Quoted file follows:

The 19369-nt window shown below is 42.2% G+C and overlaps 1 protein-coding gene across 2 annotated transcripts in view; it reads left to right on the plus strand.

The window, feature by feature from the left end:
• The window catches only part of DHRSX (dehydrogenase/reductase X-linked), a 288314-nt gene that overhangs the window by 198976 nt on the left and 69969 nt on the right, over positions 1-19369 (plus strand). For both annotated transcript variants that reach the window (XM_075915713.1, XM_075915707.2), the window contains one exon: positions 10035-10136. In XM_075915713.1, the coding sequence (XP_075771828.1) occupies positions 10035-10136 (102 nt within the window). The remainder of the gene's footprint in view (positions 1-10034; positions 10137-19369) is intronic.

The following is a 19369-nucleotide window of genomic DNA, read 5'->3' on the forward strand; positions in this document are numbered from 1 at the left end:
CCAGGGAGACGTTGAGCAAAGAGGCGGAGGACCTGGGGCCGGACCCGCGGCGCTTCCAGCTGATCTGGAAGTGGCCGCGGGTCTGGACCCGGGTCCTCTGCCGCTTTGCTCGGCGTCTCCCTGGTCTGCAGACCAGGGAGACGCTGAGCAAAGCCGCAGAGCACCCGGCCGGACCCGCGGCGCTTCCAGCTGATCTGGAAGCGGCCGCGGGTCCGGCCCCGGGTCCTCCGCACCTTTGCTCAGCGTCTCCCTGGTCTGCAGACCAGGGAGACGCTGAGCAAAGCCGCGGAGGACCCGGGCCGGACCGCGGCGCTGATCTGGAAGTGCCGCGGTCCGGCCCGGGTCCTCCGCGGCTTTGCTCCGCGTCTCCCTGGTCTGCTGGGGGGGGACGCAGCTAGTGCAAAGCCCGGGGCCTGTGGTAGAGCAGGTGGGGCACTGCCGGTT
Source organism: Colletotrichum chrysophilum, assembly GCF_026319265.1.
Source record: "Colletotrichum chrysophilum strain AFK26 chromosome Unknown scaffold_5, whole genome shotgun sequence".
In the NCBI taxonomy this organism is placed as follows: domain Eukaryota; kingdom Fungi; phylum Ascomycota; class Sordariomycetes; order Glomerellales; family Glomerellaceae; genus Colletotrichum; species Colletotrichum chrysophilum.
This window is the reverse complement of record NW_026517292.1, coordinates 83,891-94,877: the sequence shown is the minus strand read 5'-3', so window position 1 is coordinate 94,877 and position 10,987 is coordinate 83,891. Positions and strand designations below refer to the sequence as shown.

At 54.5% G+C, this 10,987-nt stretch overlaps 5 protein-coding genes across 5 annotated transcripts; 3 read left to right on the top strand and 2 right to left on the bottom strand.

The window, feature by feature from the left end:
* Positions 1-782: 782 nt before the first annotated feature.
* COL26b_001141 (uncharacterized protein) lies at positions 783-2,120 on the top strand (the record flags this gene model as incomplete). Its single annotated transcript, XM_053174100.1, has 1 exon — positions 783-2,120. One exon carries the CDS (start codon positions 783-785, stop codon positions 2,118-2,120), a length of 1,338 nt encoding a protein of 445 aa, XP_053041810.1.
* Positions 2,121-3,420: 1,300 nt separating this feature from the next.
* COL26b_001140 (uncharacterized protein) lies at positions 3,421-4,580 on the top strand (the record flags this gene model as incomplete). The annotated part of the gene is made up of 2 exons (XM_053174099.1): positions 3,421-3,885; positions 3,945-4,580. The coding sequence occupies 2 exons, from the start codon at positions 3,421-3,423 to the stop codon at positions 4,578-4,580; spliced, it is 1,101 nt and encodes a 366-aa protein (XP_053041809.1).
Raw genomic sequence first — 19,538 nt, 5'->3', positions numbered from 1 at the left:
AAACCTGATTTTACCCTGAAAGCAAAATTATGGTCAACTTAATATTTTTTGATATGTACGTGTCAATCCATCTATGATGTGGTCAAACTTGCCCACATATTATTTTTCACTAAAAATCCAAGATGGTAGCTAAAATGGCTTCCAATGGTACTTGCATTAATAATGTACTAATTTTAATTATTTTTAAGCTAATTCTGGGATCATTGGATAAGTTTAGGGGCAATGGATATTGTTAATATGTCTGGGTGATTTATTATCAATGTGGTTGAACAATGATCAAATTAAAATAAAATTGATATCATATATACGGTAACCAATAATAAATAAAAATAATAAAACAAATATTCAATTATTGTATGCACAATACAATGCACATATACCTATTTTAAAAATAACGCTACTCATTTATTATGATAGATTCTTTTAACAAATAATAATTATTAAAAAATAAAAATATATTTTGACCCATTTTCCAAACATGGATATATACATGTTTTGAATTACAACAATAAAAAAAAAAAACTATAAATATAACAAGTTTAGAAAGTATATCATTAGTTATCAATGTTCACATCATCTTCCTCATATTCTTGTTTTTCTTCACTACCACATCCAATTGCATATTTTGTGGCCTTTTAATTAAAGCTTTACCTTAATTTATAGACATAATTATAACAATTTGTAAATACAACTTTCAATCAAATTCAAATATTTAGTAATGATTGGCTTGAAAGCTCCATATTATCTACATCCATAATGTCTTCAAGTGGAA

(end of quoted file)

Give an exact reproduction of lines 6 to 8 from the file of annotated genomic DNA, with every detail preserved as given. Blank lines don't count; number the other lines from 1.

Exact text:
Source organism: Colletotrichum chrysophilum, assembly GCF_026319265.1.
Source record: "Colletotrichum chrysophilum strain AFK26 chromosome Unknown scaffold_5, whole genome shotgun sequence".
In the NCBI taxonomy this organism is placed as follows: domain Eukaryota; kingdom Fungi; phylum Ascomycota; class Sordariomycetes; order Glomerellales; family Glomerellaceae; genus Colletotrichum; species Colletotrichum chrysophilum.